Jess’ jeep emerged from the small woods and into a large clearing of open field and hillocks that enclosed many of the houses or temporary trailers. About a mile in diameter, most of the ten families had anywhere from two to four houses in the circle of what we simply called ‘the Ring’. In the center of the Ring was a large open area meant for any one of the rituals with a large barn standing close to the open space, intended for use in poor weather.
As soon the trees cleared it was evident that there was a special occasion occurring. Pop up tents and RVs had been placed around and between houses, presumably where the visiting Weres were sleeping. There were a few nicely made modern guest houses kept on the far side of the Ring, but certainly not enough to accommodate an entire pack.
Jess drove on the dirt road leading through the middle of the space, as the Wardwell houses were closer to the river and on the outer edge. Passing close to the barn, I could see a long dinner table had been set up going right through the middle and nearly clear out of either side. Enough space for the hundred coven members and how many the Weres had brought. Lamps could be seen hanging down on the inside and it seemed that the families were in the last stages of setting up the table. In the outside space was a large stack of wood, fashioned into the traditional bonfire pyre.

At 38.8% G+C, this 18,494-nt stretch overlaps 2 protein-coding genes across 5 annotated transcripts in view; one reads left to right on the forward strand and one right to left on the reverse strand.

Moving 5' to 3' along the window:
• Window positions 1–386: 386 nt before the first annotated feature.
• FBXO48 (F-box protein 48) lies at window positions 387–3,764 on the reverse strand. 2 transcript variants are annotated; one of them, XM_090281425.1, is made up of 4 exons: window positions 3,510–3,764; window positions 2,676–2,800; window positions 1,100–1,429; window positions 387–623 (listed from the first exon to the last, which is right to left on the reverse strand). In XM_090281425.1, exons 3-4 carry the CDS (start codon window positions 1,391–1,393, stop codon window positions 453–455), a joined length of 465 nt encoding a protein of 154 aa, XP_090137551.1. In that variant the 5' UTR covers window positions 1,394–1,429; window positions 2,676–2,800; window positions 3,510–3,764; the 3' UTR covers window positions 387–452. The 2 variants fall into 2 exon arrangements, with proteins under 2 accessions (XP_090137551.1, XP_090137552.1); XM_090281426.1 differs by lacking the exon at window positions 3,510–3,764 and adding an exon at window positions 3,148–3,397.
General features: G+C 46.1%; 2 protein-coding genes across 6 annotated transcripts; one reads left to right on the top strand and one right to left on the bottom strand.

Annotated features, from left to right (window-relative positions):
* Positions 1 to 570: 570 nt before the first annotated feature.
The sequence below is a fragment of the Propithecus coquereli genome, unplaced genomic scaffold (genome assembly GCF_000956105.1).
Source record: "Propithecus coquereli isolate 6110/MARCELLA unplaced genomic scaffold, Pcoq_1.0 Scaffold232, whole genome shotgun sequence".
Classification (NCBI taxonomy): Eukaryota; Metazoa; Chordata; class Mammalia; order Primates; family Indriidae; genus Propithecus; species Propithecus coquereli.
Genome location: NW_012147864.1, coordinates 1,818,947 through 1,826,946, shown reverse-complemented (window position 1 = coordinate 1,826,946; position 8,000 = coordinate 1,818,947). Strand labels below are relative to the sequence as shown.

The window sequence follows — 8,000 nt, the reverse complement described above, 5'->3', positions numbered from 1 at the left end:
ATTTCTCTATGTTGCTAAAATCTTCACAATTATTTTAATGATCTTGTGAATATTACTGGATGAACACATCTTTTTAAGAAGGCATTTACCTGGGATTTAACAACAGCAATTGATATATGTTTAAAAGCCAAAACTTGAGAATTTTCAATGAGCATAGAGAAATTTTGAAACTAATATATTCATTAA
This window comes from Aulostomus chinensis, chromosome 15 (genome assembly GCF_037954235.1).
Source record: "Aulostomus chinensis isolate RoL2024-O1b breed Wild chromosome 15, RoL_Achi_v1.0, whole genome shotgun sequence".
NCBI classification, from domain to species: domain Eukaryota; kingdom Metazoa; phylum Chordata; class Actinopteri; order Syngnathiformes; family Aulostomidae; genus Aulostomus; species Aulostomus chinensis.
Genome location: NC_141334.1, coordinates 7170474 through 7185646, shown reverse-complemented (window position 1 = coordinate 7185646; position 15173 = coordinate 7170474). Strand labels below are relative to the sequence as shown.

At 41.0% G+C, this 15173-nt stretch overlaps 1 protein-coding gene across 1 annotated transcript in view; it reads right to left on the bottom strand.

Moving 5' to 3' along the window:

Jess wound towards the far outer edge and familiar faces started to appear outside the window, as the neighbors I grew up with could be seen coming in and out of their houses. The Wardwell main house came into view over a little hillock that provided a little privacy and Jess pulled right up to it. A large dwelling with a wrap around porch, the ranch style house could have been taken from somewhere like Texas. Elevated a few feet off the ground, wide steps led up to the porch and straight to the front door. My great grandfather, Elias Wardwell, had a wife from El Paso and apparently it was his way of negotiating them to stay on the commune.